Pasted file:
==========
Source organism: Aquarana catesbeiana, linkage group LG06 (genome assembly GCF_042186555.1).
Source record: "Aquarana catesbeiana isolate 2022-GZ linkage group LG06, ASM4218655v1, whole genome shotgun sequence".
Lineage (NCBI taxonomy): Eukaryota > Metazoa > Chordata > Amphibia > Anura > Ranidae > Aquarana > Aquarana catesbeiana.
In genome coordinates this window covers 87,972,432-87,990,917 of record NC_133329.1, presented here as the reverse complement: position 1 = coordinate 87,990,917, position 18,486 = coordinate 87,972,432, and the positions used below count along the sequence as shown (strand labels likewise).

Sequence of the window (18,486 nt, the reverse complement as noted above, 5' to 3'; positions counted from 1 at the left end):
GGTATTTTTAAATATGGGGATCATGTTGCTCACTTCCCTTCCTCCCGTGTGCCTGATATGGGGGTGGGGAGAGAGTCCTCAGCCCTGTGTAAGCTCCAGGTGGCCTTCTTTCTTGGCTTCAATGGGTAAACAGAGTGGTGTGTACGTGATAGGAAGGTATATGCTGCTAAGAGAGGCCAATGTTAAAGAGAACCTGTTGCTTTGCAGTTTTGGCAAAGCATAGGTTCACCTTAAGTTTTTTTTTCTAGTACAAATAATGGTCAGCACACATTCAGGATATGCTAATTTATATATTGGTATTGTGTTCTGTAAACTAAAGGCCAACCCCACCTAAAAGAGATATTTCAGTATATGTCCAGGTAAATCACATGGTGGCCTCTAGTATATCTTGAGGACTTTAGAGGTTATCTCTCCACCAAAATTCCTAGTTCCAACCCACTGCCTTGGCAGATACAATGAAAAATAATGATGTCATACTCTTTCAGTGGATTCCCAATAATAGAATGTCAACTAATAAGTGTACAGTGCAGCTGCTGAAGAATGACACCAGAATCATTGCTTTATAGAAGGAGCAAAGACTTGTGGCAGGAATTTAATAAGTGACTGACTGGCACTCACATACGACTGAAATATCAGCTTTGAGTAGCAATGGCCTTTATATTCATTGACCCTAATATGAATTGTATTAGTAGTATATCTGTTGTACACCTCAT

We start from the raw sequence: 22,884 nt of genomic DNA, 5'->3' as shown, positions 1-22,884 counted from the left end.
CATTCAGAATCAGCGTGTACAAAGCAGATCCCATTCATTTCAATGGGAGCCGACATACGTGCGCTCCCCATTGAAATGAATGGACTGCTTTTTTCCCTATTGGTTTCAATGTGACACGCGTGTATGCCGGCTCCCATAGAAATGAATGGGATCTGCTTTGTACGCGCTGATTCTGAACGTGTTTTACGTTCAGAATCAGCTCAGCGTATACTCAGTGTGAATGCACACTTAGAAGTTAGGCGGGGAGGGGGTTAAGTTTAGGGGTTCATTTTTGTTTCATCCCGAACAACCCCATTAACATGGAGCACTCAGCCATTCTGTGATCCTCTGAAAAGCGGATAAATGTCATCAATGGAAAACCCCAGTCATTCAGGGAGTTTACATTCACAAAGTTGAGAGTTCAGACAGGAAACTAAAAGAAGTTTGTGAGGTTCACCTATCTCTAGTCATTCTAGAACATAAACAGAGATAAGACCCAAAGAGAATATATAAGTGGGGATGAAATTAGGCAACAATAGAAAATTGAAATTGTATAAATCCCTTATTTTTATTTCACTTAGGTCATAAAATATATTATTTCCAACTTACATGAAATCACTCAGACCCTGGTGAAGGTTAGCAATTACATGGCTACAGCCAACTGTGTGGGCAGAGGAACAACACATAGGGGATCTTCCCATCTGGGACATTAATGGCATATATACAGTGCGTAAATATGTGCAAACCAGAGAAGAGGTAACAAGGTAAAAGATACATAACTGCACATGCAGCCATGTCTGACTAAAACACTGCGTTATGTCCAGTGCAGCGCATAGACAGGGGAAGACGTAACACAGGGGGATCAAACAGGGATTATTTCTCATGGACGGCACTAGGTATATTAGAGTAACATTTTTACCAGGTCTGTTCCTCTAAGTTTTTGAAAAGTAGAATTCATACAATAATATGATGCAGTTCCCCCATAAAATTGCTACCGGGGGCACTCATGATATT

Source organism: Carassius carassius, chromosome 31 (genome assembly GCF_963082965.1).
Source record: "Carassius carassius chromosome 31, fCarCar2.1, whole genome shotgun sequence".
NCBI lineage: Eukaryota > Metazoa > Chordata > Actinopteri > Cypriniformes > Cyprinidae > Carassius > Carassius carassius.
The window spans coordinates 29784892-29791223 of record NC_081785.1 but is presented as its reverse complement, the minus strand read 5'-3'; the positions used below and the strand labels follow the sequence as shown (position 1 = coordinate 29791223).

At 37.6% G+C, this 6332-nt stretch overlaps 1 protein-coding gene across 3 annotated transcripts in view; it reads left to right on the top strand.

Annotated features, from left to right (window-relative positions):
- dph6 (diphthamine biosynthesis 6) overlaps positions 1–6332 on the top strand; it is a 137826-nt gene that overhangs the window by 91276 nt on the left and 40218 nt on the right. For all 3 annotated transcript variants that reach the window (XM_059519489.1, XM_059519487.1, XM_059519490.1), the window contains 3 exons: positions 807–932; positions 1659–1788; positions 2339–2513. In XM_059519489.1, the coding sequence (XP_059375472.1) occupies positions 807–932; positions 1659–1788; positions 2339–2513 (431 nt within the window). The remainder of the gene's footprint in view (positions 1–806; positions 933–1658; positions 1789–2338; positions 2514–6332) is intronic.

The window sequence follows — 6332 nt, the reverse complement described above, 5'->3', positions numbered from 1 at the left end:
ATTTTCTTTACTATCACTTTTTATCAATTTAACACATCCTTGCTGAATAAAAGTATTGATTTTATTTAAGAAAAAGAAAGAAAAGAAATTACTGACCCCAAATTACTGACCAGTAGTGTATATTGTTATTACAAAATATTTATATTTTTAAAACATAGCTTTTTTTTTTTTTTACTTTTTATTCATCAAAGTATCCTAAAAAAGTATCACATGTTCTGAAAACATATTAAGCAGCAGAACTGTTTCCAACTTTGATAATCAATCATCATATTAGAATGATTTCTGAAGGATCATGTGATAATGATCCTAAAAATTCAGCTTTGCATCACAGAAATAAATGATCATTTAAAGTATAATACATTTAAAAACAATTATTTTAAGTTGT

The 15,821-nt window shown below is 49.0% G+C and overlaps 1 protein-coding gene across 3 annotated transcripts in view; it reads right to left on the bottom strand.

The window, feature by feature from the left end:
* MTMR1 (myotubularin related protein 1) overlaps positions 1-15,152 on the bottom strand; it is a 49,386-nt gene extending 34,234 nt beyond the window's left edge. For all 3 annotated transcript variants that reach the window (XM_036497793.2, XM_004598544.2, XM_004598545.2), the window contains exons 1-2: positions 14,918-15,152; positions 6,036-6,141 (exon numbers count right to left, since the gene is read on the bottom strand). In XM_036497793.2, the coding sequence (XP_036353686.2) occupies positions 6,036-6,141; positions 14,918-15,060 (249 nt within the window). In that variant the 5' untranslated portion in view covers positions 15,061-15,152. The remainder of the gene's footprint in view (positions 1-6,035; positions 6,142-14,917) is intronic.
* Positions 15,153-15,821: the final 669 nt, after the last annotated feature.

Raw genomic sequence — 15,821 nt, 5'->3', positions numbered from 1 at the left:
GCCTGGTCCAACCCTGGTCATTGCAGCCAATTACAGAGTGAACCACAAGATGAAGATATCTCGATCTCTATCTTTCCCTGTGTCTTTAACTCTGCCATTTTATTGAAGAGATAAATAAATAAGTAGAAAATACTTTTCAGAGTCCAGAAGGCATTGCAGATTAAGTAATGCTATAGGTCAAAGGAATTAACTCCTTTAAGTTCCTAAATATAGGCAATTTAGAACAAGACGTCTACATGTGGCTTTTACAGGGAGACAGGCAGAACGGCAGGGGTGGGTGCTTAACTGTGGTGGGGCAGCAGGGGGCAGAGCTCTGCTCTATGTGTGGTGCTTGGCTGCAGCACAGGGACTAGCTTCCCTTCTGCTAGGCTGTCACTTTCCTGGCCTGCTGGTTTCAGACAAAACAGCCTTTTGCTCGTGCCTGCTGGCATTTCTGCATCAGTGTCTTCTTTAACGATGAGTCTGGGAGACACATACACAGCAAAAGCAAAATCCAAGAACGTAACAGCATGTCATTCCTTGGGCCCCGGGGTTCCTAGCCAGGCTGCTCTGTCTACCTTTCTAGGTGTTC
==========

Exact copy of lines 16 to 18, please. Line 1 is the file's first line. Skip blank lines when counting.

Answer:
The window sequence follows — 6332 nt, the reverse complement described above, 5'->3', positions numbered from 1 at the left end:
ATTTTCTTTACTATCACTTTTTATCAATTTAACACATCCTTGCTGAATAAAAGTATTGATTTTATTTAAGAAAAAGAAAGAAAAGAAATTACTGACCCCAAATTACTGACCAGTAGTGTATATTGTTATTACAAAATATTTATATTTTTAAAACATAGCTTTTTTTTTTTTTTACTTTTTATTCATCAAAGTATCCTAAAAAAGTATCACATGTTCTGAAAACATATTAAGCAGCAGAACTGTTTCCAACTTTGATAATCAATCATCATATTAGAATGATTTCTGAAGGATCATGTGATAATGATCCTAAAAATTCAGCTTTGCATCACAGAAATAAATGATCATTTAAAGTATAATACATTTAAAAACAATTATTTTAAGTTGT

The 15,821-nt window shown below is 49.0% G+C and overlaps 1 protein-coding gene across 3 annotated transcripts in view; it reads right to left on the bottom strand.